Bread dough changes when you add fat or sugar to the ingredients.
Bread can be made from just four ingredients, flour, water, yeast and salt. You can use those same four ingredients and shape it differently; add different amounts of water; use a different flour; bake it in a different oven and you will get a different bread. However, you can also add a myriad of other ingredients to change your dough. You can add fat in the form of butter, lard, milk, eggs and oil. Or you can add sugar, honey or malt extract. You can also add lots of other ingredients including dried fruit, nuts, cocoa, olives, cheese, onions… the list goes on.
When you add fats and sugar you change the way the dough can behave when fermenting. Fats also change how bread should be baked and its final taste and appearance. It is helpful to understand how adding these ingredients can change your dough.
What happens when you add fat to bread dough?
You can choose to add animal or vegetable fats to your dough. You can choose to add animal fats such as butter, milk, lard and eggs. Vegetable fats include olive oil, sunflower oil, walnut oil and rapeseed oil.
Adding fat to your dough changes the gluten structure. Fat bonds to the gluten proteins preventing them from bonding with one another and forming gluten chains. This makes the final bread more tender, the cell structure tends to be smaller and the crust is softer.
If a recipe calls for a high percentage of fat, for example the butter in brioche, then it is often better to mix and develop the dough (by kneading, stand mixer or stretch and folds) before adding the fat so that the gluten can develop properly.
The inclusion of fat in your dough also slows the staling of bread, so your bread will stay softer for longer.
Butter is often used in sweet breads to give them a rich flavour, colour and taste. Butter melts at a temperature below body temperature. This contributes to the smooth texture and mouth feel of breads made with butter. Vegetable oils don’t melt below body temperature so don’t have the same mouth feel effect. A focaccia made with olive oil is a delicious treat all the same.
The coagulating properties of eggs can help breads achieve a finer, closer texture. Eggs and milk will also contribute to crust colour. If your recipe contains a high percentage of eggs or milk you will need to bake at a lower temperature than you would a bread made with water to avoid the crust browning too much before the bread is fully baked inside.
Should I include fats in the hydration ratios?
Fats such as butter, lard and eggs are not strictly included in hydration ratios. However they do all contain water in differing amounts and they will change the texture and feel of the dough as you are handling it. When mixing a dough with a high percentage of fat remember to take this into account and hold back some of the water, adding it as you need to. Milk has a high percentage of water and so is included in hydration ratios. A bread made with half milk/ half water will yield a slightly stiffer dough than the same made with all water. If you are adding a high proportion of milk to the dough you may need to add slightly more water to achieve a soft dough.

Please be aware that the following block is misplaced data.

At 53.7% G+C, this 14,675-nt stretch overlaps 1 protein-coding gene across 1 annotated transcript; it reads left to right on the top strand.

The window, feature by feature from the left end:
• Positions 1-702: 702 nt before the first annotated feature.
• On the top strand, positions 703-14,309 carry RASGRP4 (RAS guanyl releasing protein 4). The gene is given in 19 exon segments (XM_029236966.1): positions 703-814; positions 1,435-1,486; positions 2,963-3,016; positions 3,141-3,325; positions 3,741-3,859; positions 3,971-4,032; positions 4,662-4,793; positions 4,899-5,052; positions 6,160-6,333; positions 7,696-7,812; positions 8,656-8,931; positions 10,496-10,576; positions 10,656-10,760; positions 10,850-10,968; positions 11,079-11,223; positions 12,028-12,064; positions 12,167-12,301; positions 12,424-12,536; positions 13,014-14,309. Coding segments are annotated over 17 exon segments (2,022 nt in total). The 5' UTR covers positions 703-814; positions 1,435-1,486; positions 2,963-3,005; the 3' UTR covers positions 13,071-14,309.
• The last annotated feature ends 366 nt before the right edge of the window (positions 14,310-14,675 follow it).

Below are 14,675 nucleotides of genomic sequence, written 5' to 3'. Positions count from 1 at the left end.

The effect of adding sugar to your bread dough
I don’t routinely add sugar to my bread dough. You will see many recipes that add a teaspoon of sugar to help the yeast to work faster. Adding up to 5% of sugar will speed up fermentation as it will feed the yeast in the initial stages before enzymes begin to break down the complex sugar molecules in the starches into simple sugars that the yeast can eat. However, it isn’t necessary to add sugar. There are plenty of sugars available for the yeast to eat in the starches*. Why add sugar when you don’t need to?
However, adding sugar, honey or malt extract can be a useful tactic in flavouring your dough, even your savoury breads. For example, a bagel tastes better with a bit of malt extract in the dough. My Oat and Honey Loaf wouldn’t be the same without 20g of honey in it. Sweet breads such as Chelsea buns and Shropshire Butter Buns require sugar to taste as delicious as they do.
Adding sugar does have an effect on the way the dough ferments and bakes. Sugar weakens the gluten network and in high percentages can slow down the yeast. Sugar is hygroscopic, which means that it absorbs water from its surroundings, and so it binds up water molecules interrupting the gluten /water network and dehydrating the yeast cells. A dough that has a high percentage of sugar (10% or more) will need more yeast than a bread made without sugar and will take a longer time to rise.
A dough with more than 5% sugar (to flour weight) will brown on the surface earlier in the baking time than a dough with no added sugar or with less than 5%. This is due to the residual sugars in the dough caramelising on the crust surface. Hence, a sweet bread should be baked at a lower temperature to avoid the crust darkening too much before the interior is fully baked.
*Take a look at Understanding the Science of Bread to help you understand more about how starch is broken down into sugar.
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